The next day, Mr. B wrote a quick note to the Buslee’s with some information he forgot to include in the previous day’s letter.

Richmond, Tex., 4-13-48.

Dear Mrs. Buslee-:

By translating Z’s father’s letter, I forget to tell you that the time when the plane came down, is given in CET /Central European time/ that mean, if the plane came down 14 hours /2 P.M./CET, that would be 7 A.M, CST, or 8. A.M, EST.

Sincerely yours:
Mr. B

The time of day of the mid-air collision between Lazy Daisy and Lead Banana noted on Missing Air Crew Report (MACR) 9753 was 12:11 p.m. – just after noon.  I assume this would have been the time of day at the Grafton Underwood air base.  I believe there is an hour time difference between Grafton Underwood, England and Magdeburg, Germany.

This transcription is a careful reproduction of the original except for occasional spelling and punctuation corrections. Some names have been masked to protect the privacy of those individuals and their families.  In some circumstances, based on relevancy or a desire to mask locations, some material may not have been transcribed.

Thank you to John Dale Kielhofer, John Oliver (Jay) Buslee’s nephew, for sharing these letters with me.

© Cindy Farrar Bryan and The Arrowhead Club, 2015

The Ring – March 26, 1948

To review:  On March 16, 1948, the Buslee’s wrote to the American Consul General in Czechoslovakia asking for assistance in the delivery of their son’s ring to them from the finder of the ring in Czechoslovakia.

Mr. B, the translator of the letters between America and Czechoslovakia, received a letter from the finder of the ring’s father.  Mr. B translated the letter and sent it to the Buslee’s, adding some information of his own.  In the translated letter from Z’s father, Mr. B occasionally also inserts commentary of his own by placing the information between slashes.

Richmond, Texas, March 26, 1948

Dear Mr. and Mrs. Buslee:-

Thank you for your letter, dear Mrs. Buslee, and I am very happy to know, it will be possible for Z, to send the ring to you direct. That is the way, I understand his letter. But first, here is the translation of Z’s father’s letter. Please, you must understand, Mr. and Mrs. Buslee, my English is no good, and to be true, I am ashamed for my bad English, but I came to this beautiful and FREE country, when I was 32 years old, and I am telling you, English is a very hard language to learn. We have a daughter, she was six years old, when she came here and her English is better than those born here. But she started from “ABC” in school and that is different. In 1943 she join the Cadet Nurse Corp and went to New York, and she is still there. So please, forgive my bad English, and here is the translation of that letter:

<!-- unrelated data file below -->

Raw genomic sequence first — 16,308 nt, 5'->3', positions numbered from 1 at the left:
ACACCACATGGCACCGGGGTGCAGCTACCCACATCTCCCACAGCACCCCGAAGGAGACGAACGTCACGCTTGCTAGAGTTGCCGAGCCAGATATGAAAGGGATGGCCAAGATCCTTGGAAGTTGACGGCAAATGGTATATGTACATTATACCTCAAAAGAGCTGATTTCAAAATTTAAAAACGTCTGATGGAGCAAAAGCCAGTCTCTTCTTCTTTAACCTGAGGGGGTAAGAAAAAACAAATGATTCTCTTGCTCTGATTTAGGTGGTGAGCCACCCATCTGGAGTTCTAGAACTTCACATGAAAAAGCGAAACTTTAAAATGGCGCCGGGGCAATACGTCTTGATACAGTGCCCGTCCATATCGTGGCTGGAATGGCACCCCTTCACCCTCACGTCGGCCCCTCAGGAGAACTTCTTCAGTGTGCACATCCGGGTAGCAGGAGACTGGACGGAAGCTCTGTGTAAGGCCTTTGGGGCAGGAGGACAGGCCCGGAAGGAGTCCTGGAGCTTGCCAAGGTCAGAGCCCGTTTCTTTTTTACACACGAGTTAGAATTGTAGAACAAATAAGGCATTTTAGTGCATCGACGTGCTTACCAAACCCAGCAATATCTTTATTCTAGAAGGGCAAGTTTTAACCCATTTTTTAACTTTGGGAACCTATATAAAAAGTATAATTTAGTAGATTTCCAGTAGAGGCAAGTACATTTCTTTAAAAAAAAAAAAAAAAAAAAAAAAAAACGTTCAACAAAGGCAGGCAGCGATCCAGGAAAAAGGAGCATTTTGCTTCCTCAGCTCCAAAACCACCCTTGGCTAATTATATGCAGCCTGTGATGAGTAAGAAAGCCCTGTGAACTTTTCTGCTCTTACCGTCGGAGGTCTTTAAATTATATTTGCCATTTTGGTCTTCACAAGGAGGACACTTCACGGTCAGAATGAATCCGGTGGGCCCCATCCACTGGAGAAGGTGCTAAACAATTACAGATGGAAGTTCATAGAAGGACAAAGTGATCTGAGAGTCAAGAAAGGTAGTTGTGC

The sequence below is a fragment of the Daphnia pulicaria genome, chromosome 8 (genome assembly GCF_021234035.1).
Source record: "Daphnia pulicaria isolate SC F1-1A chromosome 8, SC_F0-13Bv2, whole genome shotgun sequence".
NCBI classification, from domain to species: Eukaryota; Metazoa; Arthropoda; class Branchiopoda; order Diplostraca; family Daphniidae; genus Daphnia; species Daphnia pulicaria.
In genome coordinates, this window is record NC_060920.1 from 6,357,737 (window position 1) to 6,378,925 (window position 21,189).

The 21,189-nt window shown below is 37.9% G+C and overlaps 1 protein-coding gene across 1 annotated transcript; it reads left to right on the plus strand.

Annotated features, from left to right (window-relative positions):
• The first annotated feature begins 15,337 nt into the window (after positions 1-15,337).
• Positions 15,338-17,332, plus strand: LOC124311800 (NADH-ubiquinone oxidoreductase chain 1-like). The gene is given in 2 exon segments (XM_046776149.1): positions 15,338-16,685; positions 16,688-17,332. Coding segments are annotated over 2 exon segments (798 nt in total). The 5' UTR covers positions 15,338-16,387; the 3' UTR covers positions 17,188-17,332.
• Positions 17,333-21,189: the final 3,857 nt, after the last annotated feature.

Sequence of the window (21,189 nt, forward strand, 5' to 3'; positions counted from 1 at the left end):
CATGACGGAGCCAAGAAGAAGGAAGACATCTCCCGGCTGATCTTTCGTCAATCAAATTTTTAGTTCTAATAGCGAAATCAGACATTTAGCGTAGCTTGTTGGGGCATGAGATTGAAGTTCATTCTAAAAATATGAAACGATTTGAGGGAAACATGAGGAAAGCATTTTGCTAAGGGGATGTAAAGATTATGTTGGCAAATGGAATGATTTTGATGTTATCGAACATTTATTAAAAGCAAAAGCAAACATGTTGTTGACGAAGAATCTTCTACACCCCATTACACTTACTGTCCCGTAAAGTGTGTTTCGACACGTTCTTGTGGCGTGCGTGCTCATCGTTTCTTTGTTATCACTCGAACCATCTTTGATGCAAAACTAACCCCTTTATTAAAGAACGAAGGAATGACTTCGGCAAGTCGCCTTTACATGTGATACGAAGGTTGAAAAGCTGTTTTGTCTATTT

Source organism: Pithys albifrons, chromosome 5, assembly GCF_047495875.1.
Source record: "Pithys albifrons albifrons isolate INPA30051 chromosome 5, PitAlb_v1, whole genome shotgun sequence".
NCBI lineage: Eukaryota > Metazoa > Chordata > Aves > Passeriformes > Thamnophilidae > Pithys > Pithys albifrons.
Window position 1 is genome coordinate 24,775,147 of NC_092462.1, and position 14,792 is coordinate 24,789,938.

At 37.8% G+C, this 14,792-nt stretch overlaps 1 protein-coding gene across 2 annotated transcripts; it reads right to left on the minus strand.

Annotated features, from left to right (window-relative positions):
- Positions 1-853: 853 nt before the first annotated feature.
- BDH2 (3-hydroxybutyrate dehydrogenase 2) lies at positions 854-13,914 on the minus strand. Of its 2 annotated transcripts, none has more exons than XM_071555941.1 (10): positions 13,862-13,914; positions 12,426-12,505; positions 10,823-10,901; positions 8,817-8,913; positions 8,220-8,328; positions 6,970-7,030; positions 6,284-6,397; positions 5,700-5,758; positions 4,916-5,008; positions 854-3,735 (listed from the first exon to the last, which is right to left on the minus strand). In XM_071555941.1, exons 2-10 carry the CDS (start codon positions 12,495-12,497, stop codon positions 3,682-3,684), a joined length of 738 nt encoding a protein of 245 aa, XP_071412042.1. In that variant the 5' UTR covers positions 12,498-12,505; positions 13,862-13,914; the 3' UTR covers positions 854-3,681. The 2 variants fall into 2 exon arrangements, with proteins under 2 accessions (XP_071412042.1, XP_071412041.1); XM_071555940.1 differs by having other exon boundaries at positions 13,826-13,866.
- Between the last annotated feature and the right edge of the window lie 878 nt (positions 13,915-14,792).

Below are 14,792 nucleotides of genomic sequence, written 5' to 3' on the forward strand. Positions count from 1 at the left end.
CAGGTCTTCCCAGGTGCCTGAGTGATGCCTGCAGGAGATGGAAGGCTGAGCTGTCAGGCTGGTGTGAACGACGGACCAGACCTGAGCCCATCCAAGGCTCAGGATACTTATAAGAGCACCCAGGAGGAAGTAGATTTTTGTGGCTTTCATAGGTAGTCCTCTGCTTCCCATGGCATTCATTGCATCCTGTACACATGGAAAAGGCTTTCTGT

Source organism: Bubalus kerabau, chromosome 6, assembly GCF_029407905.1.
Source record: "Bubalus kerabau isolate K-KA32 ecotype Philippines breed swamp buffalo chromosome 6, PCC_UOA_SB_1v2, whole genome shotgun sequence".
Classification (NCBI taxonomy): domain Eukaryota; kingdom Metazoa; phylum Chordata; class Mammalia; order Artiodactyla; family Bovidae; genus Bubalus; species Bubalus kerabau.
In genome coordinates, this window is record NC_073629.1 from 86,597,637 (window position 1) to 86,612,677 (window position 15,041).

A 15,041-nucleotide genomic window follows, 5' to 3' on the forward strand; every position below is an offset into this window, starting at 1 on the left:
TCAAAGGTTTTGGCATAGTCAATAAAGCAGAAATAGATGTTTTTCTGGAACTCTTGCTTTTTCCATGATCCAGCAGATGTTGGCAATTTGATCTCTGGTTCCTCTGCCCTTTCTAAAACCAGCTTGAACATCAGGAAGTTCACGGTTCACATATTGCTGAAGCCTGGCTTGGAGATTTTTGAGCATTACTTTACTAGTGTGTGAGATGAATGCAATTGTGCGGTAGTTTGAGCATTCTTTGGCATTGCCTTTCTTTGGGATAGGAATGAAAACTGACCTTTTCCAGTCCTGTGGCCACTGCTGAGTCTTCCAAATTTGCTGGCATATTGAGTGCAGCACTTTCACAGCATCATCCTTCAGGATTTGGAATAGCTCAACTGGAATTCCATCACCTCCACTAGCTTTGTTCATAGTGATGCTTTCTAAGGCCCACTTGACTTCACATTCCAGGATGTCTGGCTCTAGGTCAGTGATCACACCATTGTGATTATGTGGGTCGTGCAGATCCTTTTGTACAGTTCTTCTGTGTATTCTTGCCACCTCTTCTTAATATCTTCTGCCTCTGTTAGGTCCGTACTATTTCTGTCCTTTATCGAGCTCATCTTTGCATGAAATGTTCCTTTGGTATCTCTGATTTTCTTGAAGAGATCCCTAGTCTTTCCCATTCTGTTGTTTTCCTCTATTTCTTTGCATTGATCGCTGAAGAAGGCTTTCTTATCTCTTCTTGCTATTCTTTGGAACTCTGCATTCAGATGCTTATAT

Esteemed Mr. Buslee !

I received your letter dated 3-8-1948, and I am informing you, that I am answering your letter for my son, who by now is in the service in certain town, which is located far from us. /You know, Mrs. Buslee, they cannot tell in which town, because there must be a censorship in Czechoslovakia and I am sure, it is forbidden to mention that/So I am not able to give you all information about the plane and Mr. Lt. Buslee, who found his heroic death. But soon, as my son will come home for furlough, he will tell you all he knows.

As far as I know, my son he has the ring, which belong to Mr. Lt. Buslee and the other things, which he did have, he send some time ago to the American Consul in Prague, where he asked for informations about the kins of Lt. Buslee./Here Z’s father means some things which his son found by the plane. And I just wonder, why the American Consul General in Prague, did not inquire in Washington, D.C., and did not try to find you-!!!/

It will be a great honor for us, to deliver the remembrance /he means the ring/ to the kins of a dead, who sacrificed his life for the restoration of human rights.

I do not believe /this is the part of Z’s father’s letter, which pleased me very much, because – as I told you Mrs. Buslee in my letter, – I was afraid it would not be possible to mail the ring directly to you by Z/ there will be any difficulty from the Czechoslovak authorities, to deliver the ring to you, and soon, as my son will come home, we will do so. /that mean, they will send the ring/

Please, forgive me, I am late with my answer, but there is nobody here, who would be able to read English and I send the letter of yours to the city to be translated in Czech. Forgive me again please, I am answering in Czech, because I hate to keep you waiting, by sending my letter in Czech, for the English translation and so I am writing in Czech and hope, you will find someone, who will read it for you. After my son will come home, he will tell you all, he know about the plane and the crew and I am terribly sorry, I am unable to ease your sorrow.

I am wishing you a very pleasant Easter and remain with a friendly respect yours:
Z’s Father
Czechoslovakia

Over-: